structures and 783 minor non-residential structures have been destroyed by the Beachie Creek Fire, totaling at 1,288 structures overall. Furthermore, 46 residences, 5 commercial structures, and 83 minor non-residential structures were damaged, but not completely destroyed. There are currently 5,845 structures at Level 3 evacuations and another 3,961 are in level 2 evacuations.

Big Hollow Fire 15% contained, several closures remain in effect

11:40 a.m.

Crews working to tackle the Big Hollow Fire in Southwest Washington have increased its containment to 15%, according to officials.

The focus Wednesday will be limiting a westerly spread. Crews will monitor fire in the Wind River drainage and reduce fuels as needed to stop fire spread.

Area closures include most developed campgrounds, dispersed camping, most forest roads and trails in southwest Gifford Pinchot National Forest. Closures for the Siouxon Block and Merrill Lake Natural Conservation Area also are in place.

To date, the Big Hollow Fire has torched 22,153 acres of land.

Riverside Fire 3% contained

9:50 a.m.

Officials monitoring the Riverside Fire in Clackamas County said Wednesday the blaze is 3% contained but that a dry forecast could slow down firefighters’ efforts.

Crews are scheduled to continue to work Wednesday from the North Fork Reservoir near the community of Estacada to the Dickie Prairie area along the southwest edge of the fire — a stretch of more than 28 miles.

The fire area will continue to remain dry with no measurable precipitation anticipated for several days, according to officials. The weather–combined with record dry forest conditions–will continue to allow the fire to slowly creep in remote and backcountry areas such as the Roaring Fork Wilderness.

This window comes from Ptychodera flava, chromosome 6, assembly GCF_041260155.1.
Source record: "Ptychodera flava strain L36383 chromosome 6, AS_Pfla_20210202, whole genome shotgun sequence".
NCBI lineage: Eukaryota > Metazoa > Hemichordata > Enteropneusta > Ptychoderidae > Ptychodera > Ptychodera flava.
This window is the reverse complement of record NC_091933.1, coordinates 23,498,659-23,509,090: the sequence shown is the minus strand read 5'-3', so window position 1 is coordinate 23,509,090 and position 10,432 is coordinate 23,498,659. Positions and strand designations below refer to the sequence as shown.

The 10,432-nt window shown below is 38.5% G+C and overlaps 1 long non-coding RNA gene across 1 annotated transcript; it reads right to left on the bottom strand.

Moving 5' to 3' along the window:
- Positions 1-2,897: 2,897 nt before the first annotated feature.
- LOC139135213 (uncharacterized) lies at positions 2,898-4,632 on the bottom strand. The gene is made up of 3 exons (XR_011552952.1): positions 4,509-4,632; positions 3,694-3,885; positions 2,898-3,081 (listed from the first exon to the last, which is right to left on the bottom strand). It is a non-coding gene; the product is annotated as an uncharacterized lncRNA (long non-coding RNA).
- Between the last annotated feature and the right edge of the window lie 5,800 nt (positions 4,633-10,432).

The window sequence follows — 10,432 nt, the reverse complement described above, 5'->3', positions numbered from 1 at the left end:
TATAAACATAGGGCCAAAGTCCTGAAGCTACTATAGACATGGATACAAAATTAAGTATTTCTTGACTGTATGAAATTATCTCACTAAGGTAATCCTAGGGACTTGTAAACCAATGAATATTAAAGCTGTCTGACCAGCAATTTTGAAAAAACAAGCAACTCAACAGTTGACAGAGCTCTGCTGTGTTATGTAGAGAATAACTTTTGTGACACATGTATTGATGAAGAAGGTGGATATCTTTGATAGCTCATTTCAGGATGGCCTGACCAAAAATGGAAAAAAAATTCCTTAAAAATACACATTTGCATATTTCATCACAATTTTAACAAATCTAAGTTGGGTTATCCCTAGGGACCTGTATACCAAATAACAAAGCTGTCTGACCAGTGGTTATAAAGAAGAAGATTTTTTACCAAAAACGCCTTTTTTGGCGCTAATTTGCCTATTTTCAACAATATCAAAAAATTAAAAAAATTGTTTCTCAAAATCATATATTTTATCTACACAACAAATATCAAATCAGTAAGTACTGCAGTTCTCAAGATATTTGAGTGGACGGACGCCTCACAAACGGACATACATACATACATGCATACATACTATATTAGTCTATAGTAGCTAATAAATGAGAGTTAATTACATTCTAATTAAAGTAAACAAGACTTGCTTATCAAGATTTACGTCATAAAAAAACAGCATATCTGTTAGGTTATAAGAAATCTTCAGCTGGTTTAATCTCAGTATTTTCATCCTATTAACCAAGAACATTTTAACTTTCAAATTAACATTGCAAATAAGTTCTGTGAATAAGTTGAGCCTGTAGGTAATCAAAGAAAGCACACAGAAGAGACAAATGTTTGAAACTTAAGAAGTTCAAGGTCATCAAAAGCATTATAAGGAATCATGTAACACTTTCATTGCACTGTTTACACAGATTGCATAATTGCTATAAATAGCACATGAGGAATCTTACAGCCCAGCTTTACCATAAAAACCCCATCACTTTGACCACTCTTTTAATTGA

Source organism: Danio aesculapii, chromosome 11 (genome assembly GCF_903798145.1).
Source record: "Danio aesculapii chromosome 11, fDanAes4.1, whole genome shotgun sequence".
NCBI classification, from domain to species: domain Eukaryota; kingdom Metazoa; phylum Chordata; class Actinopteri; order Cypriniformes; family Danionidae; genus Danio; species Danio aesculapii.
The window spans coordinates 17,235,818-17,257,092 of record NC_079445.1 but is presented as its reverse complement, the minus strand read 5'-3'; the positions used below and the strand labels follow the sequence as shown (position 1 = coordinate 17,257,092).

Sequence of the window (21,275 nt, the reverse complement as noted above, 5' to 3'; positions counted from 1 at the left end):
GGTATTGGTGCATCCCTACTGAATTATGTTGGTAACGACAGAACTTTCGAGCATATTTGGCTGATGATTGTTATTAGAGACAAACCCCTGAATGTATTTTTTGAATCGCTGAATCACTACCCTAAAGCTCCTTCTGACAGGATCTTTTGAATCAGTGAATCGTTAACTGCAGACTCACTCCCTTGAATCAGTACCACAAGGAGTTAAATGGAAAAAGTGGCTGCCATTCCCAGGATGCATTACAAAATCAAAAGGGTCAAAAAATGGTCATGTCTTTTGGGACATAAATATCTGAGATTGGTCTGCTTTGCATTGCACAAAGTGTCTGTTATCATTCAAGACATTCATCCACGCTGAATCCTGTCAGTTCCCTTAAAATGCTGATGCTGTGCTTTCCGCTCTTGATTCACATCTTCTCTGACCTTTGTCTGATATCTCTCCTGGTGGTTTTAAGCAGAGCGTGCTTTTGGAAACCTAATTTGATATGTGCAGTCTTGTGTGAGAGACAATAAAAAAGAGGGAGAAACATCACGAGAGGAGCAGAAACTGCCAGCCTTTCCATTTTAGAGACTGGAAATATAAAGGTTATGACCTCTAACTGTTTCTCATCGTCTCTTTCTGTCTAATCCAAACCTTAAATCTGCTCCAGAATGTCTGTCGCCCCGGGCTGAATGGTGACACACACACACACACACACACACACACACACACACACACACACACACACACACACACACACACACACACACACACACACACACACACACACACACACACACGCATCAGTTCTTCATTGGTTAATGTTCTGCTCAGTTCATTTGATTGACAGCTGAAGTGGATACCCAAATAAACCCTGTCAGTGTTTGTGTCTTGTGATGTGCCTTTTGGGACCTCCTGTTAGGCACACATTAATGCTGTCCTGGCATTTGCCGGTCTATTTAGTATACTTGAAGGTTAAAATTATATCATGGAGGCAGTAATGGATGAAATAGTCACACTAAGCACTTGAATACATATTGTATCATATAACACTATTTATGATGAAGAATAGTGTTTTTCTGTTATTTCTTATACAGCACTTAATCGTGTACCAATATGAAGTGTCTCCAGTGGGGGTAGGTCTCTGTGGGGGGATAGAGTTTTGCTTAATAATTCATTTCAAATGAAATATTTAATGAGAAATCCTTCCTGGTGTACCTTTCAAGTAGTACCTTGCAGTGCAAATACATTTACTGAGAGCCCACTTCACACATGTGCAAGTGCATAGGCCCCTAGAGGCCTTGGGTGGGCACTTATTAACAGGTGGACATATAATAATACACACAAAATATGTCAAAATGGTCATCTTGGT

Prisoners back in their own facilities

When the wildfires erupted, many prisoners were moved from 3 threatened Oregon Department of Corrections facilities to others on a temporary basis. On Wednesday, officials said all the adults in custody have been returned to their home facility — either the Oregon State Correctional Institution, the Mill Creek Correctional Facility and the Santiam Correctional Instituion.

A total of 1370 prisoners were evacuated and returned.

Lincoln County evacuations lowered

All Level 2 evacuations have been removed in Lincoln County as crews continue to get ahold of the Echo Mountain Fire Complex. The blaze is now 40% contained and remains at 2,522 acres.

The current Level 3 evacuation area remains in place, aside from the Highway 101/18 interchange and the residences between milepost 0 and 5 — that area has now been downgraded to a Level 2. ODOT has reopened Highway 18, but expect some delays at this time.

$5M now available for roads damaged by Oregon wildfires

In order to help repair infrastructure damage caused by raging wildfires across the state, the U.S. Department of Transportation’s Federal Highway Administration has allocated $5 million in emergency funds for Oregon.

According to the Federal Highway Administration, the “quick release” emergency relief funds will be immediately available. Highways, bridges, traffic control devices, guardrails and other transportation hardware have seen severe damage as a multitude of wildfires have swept across Oregon. Furthermore, the department says over 200 miles of federal-aid highway system remains closed.